Malicious Add-Ons: There are any numbers of add-ons that have the potential to harm a system. Some do so unintentionally through poor programming, and some are truly malicious add-ons; the difference between them is intent.
Consider a Java applet, for example. This is a small, self-contained Java Script that is downloaded from a server to a client and then run from the browser.
The client browser must have the ability to run Java applets in a virtual machine on the client. Java applets are used expensively in web servers today, and they are becoming one of the most popular tools used for website development.
Java-enabled applications can accept programmed instructions (Java Scripts) from a server and control certain aspects of the client environment.
Java requires you to download a virtual machine in order to run the Java applications or applets. Java scripts run on the clients.
The applets run in a restricted area of memory called the sandbox. The sandbox limits the applet’s access to user areas and system resources. An applet that runs in the sandbox is considered safe, meaning that it won’t attempt to gain access to sensitive system areas.
Errors in the Java virtual machine that runs in the applications may allow some applets to run outside the sandbox.
When this occurs, the applet is unsafe and may perform malicious operations. Attackers on clients systems have exploited this weakness.
From the user’s standpoint, the best defense is to make certain that you run only applets from reputable sites with which you are familiar.
From an administrator’s standpoint, you should make certain that programmers adhere to programming guidelines when creating such applets.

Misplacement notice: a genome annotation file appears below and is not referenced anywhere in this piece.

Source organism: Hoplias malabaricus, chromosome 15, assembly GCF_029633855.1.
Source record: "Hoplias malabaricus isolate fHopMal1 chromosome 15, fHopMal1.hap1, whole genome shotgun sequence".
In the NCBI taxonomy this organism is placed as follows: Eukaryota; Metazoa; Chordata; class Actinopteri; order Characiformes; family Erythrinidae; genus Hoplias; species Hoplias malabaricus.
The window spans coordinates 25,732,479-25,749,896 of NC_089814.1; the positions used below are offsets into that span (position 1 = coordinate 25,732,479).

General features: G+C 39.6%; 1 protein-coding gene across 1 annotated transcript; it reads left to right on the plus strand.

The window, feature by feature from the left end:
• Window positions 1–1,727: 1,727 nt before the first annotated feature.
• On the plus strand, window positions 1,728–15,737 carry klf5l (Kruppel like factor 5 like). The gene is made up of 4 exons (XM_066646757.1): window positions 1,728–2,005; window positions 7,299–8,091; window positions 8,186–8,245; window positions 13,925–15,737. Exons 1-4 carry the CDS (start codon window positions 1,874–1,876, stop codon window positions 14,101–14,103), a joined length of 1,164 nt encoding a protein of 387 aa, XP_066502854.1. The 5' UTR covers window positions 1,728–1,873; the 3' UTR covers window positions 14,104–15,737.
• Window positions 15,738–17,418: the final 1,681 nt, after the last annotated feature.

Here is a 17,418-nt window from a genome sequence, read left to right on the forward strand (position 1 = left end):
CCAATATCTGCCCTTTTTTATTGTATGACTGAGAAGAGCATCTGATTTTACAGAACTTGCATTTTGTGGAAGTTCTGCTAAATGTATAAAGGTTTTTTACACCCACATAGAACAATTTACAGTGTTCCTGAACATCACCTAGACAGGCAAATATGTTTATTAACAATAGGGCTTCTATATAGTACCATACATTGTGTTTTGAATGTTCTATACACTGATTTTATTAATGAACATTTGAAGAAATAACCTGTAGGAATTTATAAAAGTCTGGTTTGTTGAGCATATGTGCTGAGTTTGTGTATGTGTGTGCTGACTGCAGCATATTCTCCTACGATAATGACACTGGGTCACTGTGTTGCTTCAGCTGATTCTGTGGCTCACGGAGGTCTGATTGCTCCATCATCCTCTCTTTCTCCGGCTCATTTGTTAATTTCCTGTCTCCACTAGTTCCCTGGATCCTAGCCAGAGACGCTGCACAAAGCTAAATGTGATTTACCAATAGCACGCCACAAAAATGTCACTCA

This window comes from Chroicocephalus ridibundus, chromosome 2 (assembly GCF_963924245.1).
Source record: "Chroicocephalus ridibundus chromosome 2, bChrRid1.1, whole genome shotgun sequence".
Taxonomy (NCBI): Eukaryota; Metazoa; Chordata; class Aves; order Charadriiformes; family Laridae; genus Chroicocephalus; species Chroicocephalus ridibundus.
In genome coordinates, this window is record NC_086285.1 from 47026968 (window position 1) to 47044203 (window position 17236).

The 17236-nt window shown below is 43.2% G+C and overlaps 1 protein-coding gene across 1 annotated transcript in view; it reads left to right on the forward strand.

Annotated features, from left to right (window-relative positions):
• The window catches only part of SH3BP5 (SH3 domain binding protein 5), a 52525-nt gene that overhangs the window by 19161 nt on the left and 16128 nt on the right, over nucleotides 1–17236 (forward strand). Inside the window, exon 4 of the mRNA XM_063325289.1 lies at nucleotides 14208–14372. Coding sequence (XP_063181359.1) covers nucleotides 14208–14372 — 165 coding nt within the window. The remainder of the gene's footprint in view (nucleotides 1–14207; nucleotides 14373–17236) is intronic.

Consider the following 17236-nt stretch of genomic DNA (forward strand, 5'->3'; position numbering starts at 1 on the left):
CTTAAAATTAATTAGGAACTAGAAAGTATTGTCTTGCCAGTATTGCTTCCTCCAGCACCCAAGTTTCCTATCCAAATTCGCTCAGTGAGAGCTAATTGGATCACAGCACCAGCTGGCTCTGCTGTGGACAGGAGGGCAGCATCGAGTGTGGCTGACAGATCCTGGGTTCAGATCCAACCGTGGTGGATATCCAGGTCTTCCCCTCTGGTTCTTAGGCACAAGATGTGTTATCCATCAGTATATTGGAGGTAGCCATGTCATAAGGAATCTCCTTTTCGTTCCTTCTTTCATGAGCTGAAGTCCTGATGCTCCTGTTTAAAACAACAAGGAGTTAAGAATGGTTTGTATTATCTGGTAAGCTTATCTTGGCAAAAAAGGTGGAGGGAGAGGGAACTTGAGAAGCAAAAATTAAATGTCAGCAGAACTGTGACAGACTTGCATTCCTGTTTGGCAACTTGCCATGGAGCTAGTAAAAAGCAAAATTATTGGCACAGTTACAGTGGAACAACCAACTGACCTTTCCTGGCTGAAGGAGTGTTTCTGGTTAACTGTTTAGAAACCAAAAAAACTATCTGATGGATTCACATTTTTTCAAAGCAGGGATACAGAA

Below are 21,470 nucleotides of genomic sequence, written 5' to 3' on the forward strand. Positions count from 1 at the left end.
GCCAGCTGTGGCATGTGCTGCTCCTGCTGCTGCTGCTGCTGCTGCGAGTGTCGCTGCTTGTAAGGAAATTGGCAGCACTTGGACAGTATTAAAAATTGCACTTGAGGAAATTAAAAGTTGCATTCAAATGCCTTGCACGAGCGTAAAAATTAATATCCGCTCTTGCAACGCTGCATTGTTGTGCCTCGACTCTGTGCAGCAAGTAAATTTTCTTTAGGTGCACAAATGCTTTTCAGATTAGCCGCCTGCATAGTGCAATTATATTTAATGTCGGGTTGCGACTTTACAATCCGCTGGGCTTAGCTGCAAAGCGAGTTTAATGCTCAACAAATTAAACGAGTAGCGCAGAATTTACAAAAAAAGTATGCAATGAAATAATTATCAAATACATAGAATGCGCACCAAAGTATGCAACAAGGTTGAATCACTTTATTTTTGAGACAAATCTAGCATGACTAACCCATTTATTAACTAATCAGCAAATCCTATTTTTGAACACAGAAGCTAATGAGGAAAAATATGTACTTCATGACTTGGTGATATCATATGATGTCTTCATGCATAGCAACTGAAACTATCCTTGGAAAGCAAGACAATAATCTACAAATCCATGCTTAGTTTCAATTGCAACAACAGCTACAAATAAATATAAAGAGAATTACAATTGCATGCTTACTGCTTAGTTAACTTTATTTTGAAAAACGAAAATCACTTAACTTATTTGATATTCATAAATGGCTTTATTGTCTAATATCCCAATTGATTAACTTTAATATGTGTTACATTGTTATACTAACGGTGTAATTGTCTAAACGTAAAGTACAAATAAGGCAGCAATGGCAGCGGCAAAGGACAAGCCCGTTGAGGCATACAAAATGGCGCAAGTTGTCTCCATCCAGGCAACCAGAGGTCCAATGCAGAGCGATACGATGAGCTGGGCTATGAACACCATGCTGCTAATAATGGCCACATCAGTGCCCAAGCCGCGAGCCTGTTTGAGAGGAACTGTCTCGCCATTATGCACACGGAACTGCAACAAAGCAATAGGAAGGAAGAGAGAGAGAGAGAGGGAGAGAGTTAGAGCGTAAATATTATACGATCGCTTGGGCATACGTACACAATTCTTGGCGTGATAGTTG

Similarly, ActiveX is a technology that was implemented by Microsoft to customize controls, icons, and other features, which increases the usability of web-enabled systems. ActiveX runs on the client. It uses a method called Authenticode of security.
Authenticode is a type of certificate technology that allows ActiveX components to be validated by a server.
ActiveX components are downloaded to the client hard disk, potentially allowing additional security breaches.
Web browsers can be configured so that they require confirmation to accept an ActiveX control.
However, many users don’t understand these confirmation messages when they appear, and they automatically accept the components.
Automatically accepting an ActiveX component or control creates the opportunity for security breaches on a client system when the control is used because an ActiveX control contains programming instructions that can contain malicious code or create vulnerabilities in a system.
NOTE: We highly recommend that you configure browsers so that they do not allow ActiveX to run without prompting the user because of the potential security hole that could be opened.